Like most teens you feel untouchable online. So to prove this point to my daughter I screen shot a Twitter post she wrote about me. She was angry and vented online saying something like I wish my dad would just fuck off and not be involved. Now those aren’t the exact words but it was referring to the context. I saw it was liked and RT’d quite a bit and so I told her to remove it. After an argument where I was told she was just venting so it’s ok, dad proved his point. I put the screen shot out there and tagged her in it. What a wakeup call! She saw how fast I saved her message and spread it around even though she deleted it about 20min after going live.
I also told her to watch what pictures you put up so people don’t grab them and modify them in any way. It wasn’t don’t post, more like be aware. I showed here memes to which she laughed, but then asked do you think that person knows about it and is ok. Quite the eye opener for her as like most people you don’t really think about it.
Now the hardest part for any teen is sharing what people say. Just like adults even now with the whole did you hear what so and so did. I told her not to get too wrapped up in drama and watch what you say about people even to friends. The phone game is strong in highschool and word travels faster now.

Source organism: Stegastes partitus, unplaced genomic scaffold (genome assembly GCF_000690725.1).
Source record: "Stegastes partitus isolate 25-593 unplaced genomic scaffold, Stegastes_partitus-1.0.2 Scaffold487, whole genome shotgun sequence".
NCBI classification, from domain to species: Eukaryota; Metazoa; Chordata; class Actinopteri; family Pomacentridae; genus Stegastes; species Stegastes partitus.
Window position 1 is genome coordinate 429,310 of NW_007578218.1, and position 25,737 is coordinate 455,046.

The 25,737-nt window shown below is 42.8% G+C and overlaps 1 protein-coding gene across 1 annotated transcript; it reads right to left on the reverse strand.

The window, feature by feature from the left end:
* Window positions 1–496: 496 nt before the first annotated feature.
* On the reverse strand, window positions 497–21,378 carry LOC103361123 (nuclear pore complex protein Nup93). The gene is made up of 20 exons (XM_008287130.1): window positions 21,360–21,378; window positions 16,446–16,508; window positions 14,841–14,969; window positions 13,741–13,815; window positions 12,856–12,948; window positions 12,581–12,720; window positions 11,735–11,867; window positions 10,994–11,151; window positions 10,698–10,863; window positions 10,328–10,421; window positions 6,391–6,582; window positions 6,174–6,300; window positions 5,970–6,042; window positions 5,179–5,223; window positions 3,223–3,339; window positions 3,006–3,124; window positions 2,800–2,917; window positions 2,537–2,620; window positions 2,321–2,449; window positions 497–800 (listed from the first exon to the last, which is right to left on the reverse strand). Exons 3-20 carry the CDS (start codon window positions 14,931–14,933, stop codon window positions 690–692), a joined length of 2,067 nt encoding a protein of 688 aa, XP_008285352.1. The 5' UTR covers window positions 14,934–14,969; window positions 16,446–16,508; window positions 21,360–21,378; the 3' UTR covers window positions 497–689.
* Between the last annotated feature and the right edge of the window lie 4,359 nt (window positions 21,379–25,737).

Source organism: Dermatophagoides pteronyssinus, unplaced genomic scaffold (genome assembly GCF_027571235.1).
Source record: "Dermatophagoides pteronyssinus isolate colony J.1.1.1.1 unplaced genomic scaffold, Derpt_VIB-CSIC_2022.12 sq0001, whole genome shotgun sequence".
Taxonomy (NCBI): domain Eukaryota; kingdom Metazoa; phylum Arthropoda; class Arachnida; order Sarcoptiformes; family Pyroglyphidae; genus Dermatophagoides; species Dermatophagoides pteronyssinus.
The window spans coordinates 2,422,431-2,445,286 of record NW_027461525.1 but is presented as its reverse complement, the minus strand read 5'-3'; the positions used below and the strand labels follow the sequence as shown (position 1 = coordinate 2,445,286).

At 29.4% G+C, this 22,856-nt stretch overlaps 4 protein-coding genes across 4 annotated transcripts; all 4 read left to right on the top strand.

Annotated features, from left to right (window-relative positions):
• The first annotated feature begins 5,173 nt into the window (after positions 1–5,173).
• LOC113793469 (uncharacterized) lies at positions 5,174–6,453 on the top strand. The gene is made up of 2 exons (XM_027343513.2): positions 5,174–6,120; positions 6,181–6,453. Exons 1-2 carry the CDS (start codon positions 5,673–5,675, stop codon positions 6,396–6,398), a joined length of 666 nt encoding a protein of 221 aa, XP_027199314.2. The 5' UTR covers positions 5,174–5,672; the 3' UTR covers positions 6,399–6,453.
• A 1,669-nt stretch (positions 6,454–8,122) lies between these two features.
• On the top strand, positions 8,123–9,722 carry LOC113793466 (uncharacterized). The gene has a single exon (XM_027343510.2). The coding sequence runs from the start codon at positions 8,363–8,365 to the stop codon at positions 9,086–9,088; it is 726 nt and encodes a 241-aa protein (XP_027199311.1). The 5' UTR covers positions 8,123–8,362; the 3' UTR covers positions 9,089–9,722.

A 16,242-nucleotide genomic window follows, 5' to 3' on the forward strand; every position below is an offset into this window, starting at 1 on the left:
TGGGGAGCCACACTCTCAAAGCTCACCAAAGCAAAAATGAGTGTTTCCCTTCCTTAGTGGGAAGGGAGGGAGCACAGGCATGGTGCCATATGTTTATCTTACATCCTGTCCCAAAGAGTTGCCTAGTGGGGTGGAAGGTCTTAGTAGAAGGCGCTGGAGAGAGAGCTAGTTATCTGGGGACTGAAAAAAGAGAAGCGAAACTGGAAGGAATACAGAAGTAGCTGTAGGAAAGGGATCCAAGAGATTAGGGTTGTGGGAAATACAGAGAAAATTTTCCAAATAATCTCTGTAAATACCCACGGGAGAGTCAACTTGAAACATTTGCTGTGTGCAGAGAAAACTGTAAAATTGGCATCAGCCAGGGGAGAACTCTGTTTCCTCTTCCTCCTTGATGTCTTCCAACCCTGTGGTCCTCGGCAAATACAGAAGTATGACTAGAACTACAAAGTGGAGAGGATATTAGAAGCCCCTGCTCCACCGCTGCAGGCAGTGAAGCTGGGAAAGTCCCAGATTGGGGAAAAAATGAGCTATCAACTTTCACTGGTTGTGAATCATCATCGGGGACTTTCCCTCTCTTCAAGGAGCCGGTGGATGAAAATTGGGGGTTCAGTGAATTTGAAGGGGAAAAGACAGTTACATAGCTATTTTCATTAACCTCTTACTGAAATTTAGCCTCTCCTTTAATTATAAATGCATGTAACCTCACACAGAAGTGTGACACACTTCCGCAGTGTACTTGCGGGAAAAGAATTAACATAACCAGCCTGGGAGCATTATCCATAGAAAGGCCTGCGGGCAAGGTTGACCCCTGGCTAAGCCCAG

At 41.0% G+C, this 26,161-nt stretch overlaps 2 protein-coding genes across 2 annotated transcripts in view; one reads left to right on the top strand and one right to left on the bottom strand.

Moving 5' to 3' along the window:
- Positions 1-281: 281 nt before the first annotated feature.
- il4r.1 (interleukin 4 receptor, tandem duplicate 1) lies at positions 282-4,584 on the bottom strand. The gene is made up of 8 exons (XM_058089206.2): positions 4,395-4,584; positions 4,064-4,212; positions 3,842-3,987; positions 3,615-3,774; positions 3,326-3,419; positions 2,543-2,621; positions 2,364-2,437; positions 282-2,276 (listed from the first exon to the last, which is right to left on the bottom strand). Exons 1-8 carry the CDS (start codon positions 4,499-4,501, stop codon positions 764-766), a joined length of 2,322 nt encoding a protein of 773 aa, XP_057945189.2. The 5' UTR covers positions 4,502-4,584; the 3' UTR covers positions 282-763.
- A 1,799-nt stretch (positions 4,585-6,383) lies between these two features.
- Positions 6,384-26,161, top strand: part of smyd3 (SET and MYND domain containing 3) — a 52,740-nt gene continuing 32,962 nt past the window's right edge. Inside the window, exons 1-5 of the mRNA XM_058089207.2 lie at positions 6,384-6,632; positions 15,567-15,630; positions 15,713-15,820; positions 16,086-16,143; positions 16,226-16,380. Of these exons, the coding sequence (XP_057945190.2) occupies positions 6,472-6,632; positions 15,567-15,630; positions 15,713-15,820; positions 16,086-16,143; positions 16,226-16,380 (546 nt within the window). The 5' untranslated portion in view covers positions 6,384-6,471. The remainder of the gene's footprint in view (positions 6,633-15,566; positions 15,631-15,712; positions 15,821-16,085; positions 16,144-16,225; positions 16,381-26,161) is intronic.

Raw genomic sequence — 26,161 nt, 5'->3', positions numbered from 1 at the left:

Taking a screen shot of a conversation and then sharing it with someone else is cyberbullying. I was told it’s no big deal, until it happened to her. One of her friends had sent out a text of her saying something. Eventually another friend sent it back to her saying look whats going around. Well how does that make you feel? She then realized not to get involved with that garbage and to call people out on it.
Never text out or post online anything negative without thinking first. Will this hurt them? Could this be taken out of context? Will this change people’s views of that person? Most importantly, How would I feel if this was said about me.
Now my oldest daughter, like all my kids have dealt with their fair share of bully’s. Cyberbullying has hit our home, but because we have open communication, the effects are minimal. I take a huge role in teaching to be a part of the solution and not the problem. I trust my daughter with her online presence and would not want it any other way for my kids.